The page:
All Catholics can encourage an increase in vocations to the priesthood in two ways, said Father Anthony Chandler, director of the Archdiocese of Louisville’s Vocation Office.
First, by prayer. It sounds simple, he said, but prayer is the first and most powerful resource to aid in priestly vocations.
Secondly, a personal invitation remains one of the most effective ways to encourage a person you think may have a religious vocation, he said.
“If you know someone, don’t be afraid to ask the question, ‘Have you thought about the priesthood?’ ” said Father Chandler. “Tell them you will pray for them and their decision.”
This year, the Archdiocese of Louisville has 17 men in formation for the priesthood. Fourteen of those are returning to college or beginning graduate studies at seminaries. An additional three men, whose visas were delayed due to COVID-19, are expected to arrive in the United States in 2021.
The men, age 20 to 56, range widely in their formation journey — from a second-year college student to a man who
is already an ordained permanent deacon of the archdiocese.
Two seminarians each attend St. Mary’s Seminary in Baltimore, Mount St. Mary’s of the West in Cincinnati and Bishop Simon Brute College in Indianapolis. One attends Sacred Heart Seminary in Hales Corner, Wisc., and five are studying at St. Meinrad Seminary in St. Meinrad, Ind.
“They are all spiritually, socially and academically strong,” Father Chandler said. “They are discerning, working on their prayer life. They are growing in their knowledge of God — in their knowledge of theology and philosophy.”
Seminary, he said, is about discerning — looking inward to see if God is really calling them to priesthood.
“Just because you go to seminary doesn’t mean you will become a priest,” he noted.
As with every aspect of life in 2020, the COVID-19 pandemic has altered the upcoming academic year for the seminarians, said Benedictine Sister Sarah Yungwirth, associate director for vocations.
Seminarians must quarantine for two weeks before they return to school. They will be encouraged to remain on campus, except for essential travel, such as trips to the grocery or doctor.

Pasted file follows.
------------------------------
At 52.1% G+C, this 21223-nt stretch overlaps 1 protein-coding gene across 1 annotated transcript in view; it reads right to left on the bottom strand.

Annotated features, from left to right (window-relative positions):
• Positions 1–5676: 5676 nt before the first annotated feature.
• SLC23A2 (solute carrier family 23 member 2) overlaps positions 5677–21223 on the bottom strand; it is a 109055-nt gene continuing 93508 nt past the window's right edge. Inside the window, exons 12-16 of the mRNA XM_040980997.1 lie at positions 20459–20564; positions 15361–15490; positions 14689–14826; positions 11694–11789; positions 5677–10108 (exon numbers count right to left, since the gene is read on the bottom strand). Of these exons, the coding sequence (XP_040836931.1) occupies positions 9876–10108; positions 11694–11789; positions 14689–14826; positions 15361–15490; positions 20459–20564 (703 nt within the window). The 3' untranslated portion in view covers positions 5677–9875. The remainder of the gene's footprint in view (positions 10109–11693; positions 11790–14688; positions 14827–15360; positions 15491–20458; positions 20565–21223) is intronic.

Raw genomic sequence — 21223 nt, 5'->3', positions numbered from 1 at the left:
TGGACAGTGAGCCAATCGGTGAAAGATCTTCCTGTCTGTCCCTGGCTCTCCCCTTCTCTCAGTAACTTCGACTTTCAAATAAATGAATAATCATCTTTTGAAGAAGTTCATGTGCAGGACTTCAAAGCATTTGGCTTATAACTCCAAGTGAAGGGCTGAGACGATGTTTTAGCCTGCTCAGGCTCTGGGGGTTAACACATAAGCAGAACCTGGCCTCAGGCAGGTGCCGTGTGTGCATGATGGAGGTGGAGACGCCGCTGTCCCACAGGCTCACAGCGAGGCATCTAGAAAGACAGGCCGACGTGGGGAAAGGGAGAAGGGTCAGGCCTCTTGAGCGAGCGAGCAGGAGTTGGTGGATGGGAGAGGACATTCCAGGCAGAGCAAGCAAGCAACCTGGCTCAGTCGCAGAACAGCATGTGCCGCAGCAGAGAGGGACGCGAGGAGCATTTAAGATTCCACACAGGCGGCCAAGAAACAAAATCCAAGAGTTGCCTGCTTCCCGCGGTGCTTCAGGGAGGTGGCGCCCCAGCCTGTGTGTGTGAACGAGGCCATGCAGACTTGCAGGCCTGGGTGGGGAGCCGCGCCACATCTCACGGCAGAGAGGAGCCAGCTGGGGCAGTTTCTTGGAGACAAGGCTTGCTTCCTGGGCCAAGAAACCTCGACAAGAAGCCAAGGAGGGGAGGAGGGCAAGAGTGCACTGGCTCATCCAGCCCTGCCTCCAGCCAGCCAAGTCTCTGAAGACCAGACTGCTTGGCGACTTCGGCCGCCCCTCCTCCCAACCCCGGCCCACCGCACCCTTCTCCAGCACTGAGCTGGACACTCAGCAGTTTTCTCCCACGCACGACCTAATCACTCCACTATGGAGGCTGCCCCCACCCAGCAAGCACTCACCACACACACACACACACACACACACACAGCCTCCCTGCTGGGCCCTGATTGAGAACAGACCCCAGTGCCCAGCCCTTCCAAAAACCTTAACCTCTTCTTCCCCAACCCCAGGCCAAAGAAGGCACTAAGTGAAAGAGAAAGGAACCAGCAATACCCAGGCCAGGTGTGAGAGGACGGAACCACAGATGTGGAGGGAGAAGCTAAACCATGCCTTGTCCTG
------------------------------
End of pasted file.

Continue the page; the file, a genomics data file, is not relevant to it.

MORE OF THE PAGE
Pastoral assignments during the school year will likely be mostly virtual.
“Pastoral ministry will look different this year. It could be phone calls to parishioners or connecting with parish meetings via Zoom,” Sister Yungwirth said.
The semester will conclude following the Thanksgiving holiday.
“If the semester is interrupted again (by the pandemic), we will have some type of formation here,” Father Chandler said.
Upcoming vocation events, such as the annual Vanney Gatherings for young men interested in learning more about the priesthood, will either be held on a virtual platform or in small groups of three to four, said Father Chandler.
There are about 40 to 45 men who are discerning a vocation to the priesthood and in regular contact with the Vocation Office, Father Chandler said.
With all that is going on in the world right now, people have begun to reevaluate their lives and to shift their priorities, Sister Yungwrith noted.
“People are asking what matters in life. People are asking what is the meaning of life. What is important? What is God calling me to do?” she said.
These types of questions, she said, can bear fruit for vocations going forward.
Quan Nguyen and Loi Pham, both from the Diocese of Vinh, Vietnam, are expected to be ordained transitional deacons Nov. 28 at the Cathedral of the Assumption. They were originally to be ordained last spring, but it was delayed by the pandemic lockdown.
Guidelines and restrictions for the ordination will be announced at a later date. The ordination will be livestreamed.
Ordinations for 2021 — for the diaconate and priesthood — are tentatively planned for April and May.